Fancott Meadows, Toddington

Coronation Meadow


"Set within a ring of tall trees, giving this site a secluded and old fashioned feel."

- Oliver Burke, The Wildlife Trust for Bedfordshire, Cambridgeshire & Northamptonshire
 

Teeming with wildlife, the meadow is home to an extraordinary range of flowers. Cowslips and adder's tongue fern emerge in the spring, followed by ragged-robin and great burnet. Even the grasses of the old pasture are special with quaking-grass and sweet vernal grass indicating its traditional nature. Before the Trust acquired the site in 2007/08 it had been managed for many years through slightly damaging forms of horse grazing. Nowadays it is grazed by a distinctive mix of Redpoll cattle and Hebridean sheep, which are more sympathetic to the needs of the meadow and its wildlife.

Recipient Meadows

How to get there

Park in Chalton village and follow footpath to the reserve.

Species to spot



  • Great burnet

    Best time to see: April - Aug.

    The bulbous, blood-red heads of this member of the rose family often indicate a floodplain meadow. The name burnet comes from the Old French for 'dark brown' - the same source as 'brunette'.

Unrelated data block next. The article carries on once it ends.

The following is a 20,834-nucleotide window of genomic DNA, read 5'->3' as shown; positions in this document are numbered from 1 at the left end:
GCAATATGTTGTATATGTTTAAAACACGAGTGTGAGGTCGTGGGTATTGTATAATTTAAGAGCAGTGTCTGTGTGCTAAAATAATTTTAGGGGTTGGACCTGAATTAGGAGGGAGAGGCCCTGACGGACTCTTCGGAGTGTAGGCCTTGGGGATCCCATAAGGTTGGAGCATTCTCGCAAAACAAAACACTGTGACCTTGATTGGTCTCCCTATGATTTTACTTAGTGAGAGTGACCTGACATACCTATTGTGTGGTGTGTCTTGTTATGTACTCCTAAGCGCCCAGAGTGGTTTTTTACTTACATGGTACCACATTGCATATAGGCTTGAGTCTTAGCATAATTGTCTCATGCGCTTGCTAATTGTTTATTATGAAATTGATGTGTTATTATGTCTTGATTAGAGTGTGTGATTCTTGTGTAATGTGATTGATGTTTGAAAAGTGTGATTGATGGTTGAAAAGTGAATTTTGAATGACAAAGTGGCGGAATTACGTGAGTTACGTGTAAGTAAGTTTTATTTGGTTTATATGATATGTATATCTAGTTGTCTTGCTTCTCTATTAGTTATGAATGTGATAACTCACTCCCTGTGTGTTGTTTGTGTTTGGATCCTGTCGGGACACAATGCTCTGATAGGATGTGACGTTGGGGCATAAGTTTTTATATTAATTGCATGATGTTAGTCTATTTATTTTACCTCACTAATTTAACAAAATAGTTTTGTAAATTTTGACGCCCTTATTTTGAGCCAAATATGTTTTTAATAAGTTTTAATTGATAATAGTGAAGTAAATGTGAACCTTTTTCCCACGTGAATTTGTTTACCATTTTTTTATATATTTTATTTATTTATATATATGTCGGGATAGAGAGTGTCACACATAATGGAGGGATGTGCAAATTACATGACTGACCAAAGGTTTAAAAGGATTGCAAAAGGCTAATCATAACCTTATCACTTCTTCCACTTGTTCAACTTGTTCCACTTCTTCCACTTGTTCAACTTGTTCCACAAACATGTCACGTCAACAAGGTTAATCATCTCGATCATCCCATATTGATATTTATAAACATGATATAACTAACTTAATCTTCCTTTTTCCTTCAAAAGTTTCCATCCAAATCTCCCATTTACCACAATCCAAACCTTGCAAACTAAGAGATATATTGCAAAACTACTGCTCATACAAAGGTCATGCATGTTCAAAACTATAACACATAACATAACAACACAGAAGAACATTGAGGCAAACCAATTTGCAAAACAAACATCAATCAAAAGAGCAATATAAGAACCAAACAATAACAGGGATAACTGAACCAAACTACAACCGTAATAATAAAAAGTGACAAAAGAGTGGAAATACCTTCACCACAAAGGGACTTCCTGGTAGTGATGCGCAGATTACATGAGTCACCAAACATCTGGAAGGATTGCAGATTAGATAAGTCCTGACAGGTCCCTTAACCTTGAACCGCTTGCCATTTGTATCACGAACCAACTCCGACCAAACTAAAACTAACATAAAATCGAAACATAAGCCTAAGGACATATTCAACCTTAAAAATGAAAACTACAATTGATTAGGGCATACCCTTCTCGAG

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  • Adder’s-tongue fern

    When to see: June - August

    Its bright green, serpentine spike is a distinctive sight and likely the "adder's tongue" in question. A good indicator of ancient meadows. Image © Andrew Gagg/Plantlife.

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  • Common spotted-orchid

    Best time to see: June - July

    Our most common orchid enlivens many places, particularly chalk and limestone downs. Its flowers can vary from deep to light pink and the leaves are marked with spots. 

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  • Hebridean sheep

    A small breed which often grows two pairs of horns. Their wool is coarse and black, fading to brown in sunlight and grey with age. Able to thrive in rough grazing conditions, they are good choice for controlling scrub. Image © Adam Somerville/CC BY-SA

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  • Ragged-robin

    Best time to see: May - June

    With its air of charming dishevellment, this rakish wildflower brightens up damp and poorly drained meadows. It blooms when the cuckoo starts to call. Image © Plantlife/Chris Harris.

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